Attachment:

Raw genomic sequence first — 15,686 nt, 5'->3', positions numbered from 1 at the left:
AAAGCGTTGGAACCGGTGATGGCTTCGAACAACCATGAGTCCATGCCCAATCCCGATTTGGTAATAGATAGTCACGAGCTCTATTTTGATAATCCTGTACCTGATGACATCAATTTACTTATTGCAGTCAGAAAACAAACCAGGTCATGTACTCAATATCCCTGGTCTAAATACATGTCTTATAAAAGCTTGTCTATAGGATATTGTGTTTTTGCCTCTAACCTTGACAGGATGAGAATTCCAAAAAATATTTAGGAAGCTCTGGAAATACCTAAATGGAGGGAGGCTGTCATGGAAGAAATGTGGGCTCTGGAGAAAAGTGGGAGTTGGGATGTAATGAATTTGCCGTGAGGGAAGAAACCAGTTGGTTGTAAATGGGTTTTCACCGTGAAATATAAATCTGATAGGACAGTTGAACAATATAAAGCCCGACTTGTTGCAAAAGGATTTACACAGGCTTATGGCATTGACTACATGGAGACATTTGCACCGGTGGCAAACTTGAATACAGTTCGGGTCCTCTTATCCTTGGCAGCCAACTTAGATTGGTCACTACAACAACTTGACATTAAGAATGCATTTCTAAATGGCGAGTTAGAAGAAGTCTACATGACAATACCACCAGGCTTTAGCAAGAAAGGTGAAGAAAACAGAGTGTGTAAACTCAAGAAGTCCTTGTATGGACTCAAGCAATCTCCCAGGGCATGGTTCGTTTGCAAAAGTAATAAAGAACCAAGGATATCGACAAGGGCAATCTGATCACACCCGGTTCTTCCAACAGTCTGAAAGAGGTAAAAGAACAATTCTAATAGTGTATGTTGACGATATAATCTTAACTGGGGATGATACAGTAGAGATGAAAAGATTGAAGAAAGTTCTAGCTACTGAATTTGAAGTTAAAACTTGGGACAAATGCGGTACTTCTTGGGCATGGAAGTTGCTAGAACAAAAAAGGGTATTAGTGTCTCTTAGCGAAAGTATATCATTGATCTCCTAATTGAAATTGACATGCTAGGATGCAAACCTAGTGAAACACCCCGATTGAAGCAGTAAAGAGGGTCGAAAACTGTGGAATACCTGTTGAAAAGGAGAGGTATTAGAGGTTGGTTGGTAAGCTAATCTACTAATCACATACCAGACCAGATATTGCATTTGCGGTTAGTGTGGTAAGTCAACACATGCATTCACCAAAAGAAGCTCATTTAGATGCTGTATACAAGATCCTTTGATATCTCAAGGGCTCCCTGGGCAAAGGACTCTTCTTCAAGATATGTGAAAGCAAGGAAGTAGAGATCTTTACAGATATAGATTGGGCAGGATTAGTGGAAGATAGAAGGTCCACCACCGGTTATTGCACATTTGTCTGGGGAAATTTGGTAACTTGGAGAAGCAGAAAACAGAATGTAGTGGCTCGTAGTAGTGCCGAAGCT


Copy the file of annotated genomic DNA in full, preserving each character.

Raw genomic sequence first — 15,686 nt, 5'->3', positions numbered from 1 at the left:
AAAGCGTTGGAACCGGTGATGGCTTCGAACAACCATGAGTCCATGCCCAATCCCGATTTGGTAATAGATAGTCACGAGCTCTATTTTGATAATCCTGTACCTGATGACATCAATTTACTTATTGCAGTCAGAAAACAAACCAGGTCATGTACTCAATATCCCTGGTCTAAATACATGTCTTATAAAAGCTTGTCTATAGGATATTGTGTTTTTGCCTCTAACCTTGACAGGATGAGAATTCCAAAAAATATTTAGGAAGCTCTGGAAATACCTAAATGGAGGGAGGCTGTCATGGAAGAAATGTGGGCTCTGGAGAAAAGTGGGAGTTGGGATGTAATGAATTTGCCGTGAGGGAAGAAACCAGTTGGTTGTAAATGGGTTTTCACCGTGAAATATAAATCTGATAGGACAGTTGAACAATATAAAGCCCGACTTGTTGCAAAAGGATTTACACAGGCTTATGGCATTGACTACATGGAGACATTTGCACCGGTGGCAAACTTGAATACAGTTCGGGTCCTCTTATCCTTGGCAGCCAACTTAGATTGGTCACTACAACAACTTGACATTAAGAATGCATTTCTAAATGGCGAGTTAGAAGAAGTCTACATGACAATACCACCAGGCTTTAGCAAGAAAGGTGAAGAAAACAGAGTGTGTAAACTCAAGAAGTCCTTGTATGGACTCAAGCAATCTCCCAGGGCATGGTTCGTTTGCAAAAGTAATAAAGAACCAAGGATATCGACAAGGGCAATCTGATCACACCCGGTTCTTCCAACAGTCTGAAAGAGGTAAAAGAACAATTCTAATAGTGTATGTTGACGATATAATCTTAACTGGGGATGATACAGTAGAGATGAAAAGATTGAAGAAAGTTCTAGCTACTGAATTTGAAGTTAAAACTTGGGACAAATGCGGTACTTCTTGGGCATGGAAGTTGCTAGAACAAAAAAGGGTATTAGTGTCTCTTAGCGAAAGTATATCATTGATCTCCTAATTGAAATTGACATGCTAGGATGCAAACCTAGTGAAACACCCCGATTGAAGCAGTAAAGAGGGTCGAAAACTGTGGAATACCTGTTGAAAAGGAGAGGTATTAGAGGTTGGTTGGTAAGCTAATCTACTAATCACATACCAGACCAGATATTGCATTTGCGGTTAGTGTGGTAAGTCAACACATGCATTCACCAAAAGAAGCTCATTTAGATGCTGTATACAAGATCCTTTGATATCTCAAGGGCTCCCTGGGCAAAGGACTCTTCTTCAAGATATGTGAAAGCAAGGAAGTAGAGATCTTTACAGATATAGATTGGGCAGGATTAGTGGAAGATAGAAGGTCCACCACCGGTTATTGCACATTTGTCTGGGGAAATTTGGTAACTTGGAGAAGCAGAAAACAGAATGTAGTGGCTCGTAGTAGTGCCGAAGCT